Indiana U. statue of WWII journalist Pyle has typo

In this photo taken on Thursday, Oct. 9, 2014, artist Tuck Langland demonstrates how he envisioned visitors could sit at the desk with Ernie Pyle during the installation of the bronze Ernie Pyle statute outside Franklin Hall at Indiana University in Bloomington, Ind. The statue depicts Pyle sitting on an ammunition box with his typewriter, notes and a coffee cup on a table. (AP Photo/The Herald-Times, Chris Howell)

BLOOMINGTON, Ind. (AP) — Ernie Pyle’s statue needs an edit.

A bronze statue of the famed World War II journalist on the Bloomington campus of Indiana University misspells the word “correspondent” by dropping an “r.”

University officials found the mistake Wednesday, two days before the sculpture is to be formally dedicated, the Herald-Times reported.

Sculptor Tuck Langland says it won’t be easy to correct the misspelling, which is located on Pyle’s jacket, but it will be done — just not by Friday.

“We’re going to fix it,” said Langland, an IU-South Bend professor emeritus of sculpture.

The statue depicts Pyle sitting on an ammunition box with his typewriter, notes and a coffee cup on a table. Langland has said the scene is meant to show how Pyle spent so much time during the war with average soldiers.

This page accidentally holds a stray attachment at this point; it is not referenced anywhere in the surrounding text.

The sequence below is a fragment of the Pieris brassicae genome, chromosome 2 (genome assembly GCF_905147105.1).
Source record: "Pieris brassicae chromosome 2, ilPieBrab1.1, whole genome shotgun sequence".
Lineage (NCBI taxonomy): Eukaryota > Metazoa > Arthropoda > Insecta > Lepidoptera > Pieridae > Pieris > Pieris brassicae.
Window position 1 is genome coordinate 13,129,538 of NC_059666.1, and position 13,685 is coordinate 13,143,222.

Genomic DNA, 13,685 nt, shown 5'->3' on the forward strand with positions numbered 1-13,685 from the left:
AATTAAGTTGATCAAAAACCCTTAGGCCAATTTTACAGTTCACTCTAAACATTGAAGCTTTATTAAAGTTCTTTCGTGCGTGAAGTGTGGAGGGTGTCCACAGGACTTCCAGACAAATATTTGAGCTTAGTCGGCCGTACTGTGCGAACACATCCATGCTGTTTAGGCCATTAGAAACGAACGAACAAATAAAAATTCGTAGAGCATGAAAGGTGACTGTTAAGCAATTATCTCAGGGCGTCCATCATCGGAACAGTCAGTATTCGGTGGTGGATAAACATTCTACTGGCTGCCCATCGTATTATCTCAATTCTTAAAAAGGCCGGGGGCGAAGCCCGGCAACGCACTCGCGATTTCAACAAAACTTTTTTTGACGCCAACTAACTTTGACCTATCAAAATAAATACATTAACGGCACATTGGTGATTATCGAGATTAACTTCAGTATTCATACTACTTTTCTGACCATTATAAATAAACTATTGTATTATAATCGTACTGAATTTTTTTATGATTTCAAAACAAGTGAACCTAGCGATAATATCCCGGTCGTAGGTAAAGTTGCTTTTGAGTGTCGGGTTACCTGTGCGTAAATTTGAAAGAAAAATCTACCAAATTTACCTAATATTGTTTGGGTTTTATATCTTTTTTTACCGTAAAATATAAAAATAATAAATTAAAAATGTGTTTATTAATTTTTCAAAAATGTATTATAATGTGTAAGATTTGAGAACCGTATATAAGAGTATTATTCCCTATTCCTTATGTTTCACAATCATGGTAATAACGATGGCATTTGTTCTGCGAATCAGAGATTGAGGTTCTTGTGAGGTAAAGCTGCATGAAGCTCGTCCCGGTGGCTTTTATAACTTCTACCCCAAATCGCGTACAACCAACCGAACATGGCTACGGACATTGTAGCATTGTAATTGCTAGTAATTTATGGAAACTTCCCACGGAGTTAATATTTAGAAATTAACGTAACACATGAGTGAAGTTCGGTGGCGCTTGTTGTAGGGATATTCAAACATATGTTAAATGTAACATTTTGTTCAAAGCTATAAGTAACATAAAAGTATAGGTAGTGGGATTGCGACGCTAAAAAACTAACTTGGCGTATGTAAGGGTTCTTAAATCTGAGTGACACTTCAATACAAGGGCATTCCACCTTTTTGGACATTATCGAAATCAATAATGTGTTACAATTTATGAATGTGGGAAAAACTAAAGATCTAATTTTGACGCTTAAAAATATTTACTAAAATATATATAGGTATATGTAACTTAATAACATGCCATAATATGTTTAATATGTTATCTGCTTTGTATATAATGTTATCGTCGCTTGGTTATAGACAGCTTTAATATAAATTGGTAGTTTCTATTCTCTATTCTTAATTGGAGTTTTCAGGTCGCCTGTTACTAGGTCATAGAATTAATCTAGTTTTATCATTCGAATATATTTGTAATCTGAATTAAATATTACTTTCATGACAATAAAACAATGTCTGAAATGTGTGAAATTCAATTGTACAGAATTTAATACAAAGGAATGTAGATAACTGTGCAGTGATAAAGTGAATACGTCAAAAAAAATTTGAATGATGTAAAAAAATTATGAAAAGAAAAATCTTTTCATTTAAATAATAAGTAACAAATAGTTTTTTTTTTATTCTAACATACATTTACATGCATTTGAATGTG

The school commissioned the larger-than-life piece as a way to pay tribute to Pyle, who attended the university in the 1920s. It sits outside Franklin Hall, the future home of the Indiana University Media School.

It’s not the first time an object inspired by Pyle’s heroism has needed a correction. In 2002, toy maker Hasbro Inc. produced new packaging for a G.I. Joe doll modeled after the war correspondent because the original packaging said Pyle attended Indiana State University.

Pyle, who grew up near Dana, left Indiana University in 1923, just short of finishing a journalism degree.

He was a roving columnist for the Scripps Howard newspaper chain during World War II, reporting on the lives of front-line soldiers fighting across North Africa, Italy and France. He was covering the war in the Pacific when he was killed on April 18, 1945, by Japanese machine-gun fire. provides commenting to allow for constructive discussion on the stories we cover. In order to comment here, you acknowledge you have read and agreed to our Terms of Service. Commenters who violate these terms, including use of vulgar language or racial slurs, will be banned. Please be respectful of the opinions of others and keep the conversation on topic and civil. If you see an inappropriate comment, please flag it for our moderators to review.

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